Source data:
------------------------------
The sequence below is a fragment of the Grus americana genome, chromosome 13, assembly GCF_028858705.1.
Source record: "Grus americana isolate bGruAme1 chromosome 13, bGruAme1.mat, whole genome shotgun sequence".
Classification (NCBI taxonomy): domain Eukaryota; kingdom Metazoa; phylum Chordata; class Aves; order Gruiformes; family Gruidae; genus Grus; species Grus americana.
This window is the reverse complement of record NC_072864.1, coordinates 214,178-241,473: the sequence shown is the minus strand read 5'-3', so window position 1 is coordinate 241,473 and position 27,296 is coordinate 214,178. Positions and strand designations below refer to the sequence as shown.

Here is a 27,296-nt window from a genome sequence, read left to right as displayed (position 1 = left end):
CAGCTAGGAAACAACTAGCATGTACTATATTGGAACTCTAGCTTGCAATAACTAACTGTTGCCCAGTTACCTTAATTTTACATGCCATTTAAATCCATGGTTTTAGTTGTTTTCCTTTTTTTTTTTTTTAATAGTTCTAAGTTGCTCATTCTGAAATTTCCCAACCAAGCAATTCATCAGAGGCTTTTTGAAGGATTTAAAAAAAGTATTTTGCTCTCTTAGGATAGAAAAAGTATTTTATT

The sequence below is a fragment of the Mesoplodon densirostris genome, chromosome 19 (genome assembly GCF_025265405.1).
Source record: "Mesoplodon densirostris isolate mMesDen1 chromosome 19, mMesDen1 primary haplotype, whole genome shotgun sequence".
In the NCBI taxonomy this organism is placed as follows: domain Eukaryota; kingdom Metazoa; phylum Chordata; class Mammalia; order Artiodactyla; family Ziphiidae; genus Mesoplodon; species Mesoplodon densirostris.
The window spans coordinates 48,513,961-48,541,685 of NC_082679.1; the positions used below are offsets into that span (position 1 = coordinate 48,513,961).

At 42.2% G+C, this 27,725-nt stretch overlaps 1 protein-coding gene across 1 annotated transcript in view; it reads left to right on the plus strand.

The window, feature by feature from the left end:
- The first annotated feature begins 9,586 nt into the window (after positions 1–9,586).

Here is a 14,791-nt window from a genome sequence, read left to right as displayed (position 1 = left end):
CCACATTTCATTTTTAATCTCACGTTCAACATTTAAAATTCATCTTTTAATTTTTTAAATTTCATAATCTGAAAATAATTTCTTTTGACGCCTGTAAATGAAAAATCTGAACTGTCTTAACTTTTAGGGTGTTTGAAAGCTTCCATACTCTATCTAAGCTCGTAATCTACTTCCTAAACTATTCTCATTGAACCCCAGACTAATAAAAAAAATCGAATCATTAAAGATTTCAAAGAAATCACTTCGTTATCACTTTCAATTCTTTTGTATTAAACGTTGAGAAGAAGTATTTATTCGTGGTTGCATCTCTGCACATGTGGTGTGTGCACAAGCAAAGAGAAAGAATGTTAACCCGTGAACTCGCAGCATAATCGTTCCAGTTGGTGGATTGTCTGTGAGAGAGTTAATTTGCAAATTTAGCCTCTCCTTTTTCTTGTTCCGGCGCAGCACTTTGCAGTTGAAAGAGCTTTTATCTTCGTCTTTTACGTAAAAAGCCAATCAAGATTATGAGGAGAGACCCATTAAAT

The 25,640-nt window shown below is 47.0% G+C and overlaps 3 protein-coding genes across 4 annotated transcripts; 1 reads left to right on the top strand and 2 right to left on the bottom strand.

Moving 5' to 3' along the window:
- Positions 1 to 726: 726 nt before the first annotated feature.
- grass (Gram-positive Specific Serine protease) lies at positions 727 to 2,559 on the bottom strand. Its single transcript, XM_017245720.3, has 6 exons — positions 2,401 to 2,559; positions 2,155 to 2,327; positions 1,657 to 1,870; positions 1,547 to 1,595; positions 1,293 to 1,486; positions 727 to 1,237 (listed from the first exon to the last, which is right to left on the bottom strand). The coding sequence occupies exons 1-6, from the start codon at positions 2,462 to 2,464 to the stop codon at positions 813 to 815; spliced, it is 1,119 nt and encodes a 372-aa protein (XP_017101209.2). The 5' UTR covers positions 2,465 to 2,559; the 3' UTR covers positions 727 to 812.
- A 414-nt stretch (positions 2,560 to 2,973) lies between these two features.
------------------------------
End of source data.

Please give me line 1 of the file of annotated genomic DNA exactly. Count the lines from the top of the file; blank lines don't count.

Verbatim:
The sequence below is a fragment of the Grus americana genome, chromosome 13, assembly GCF_028858705.1.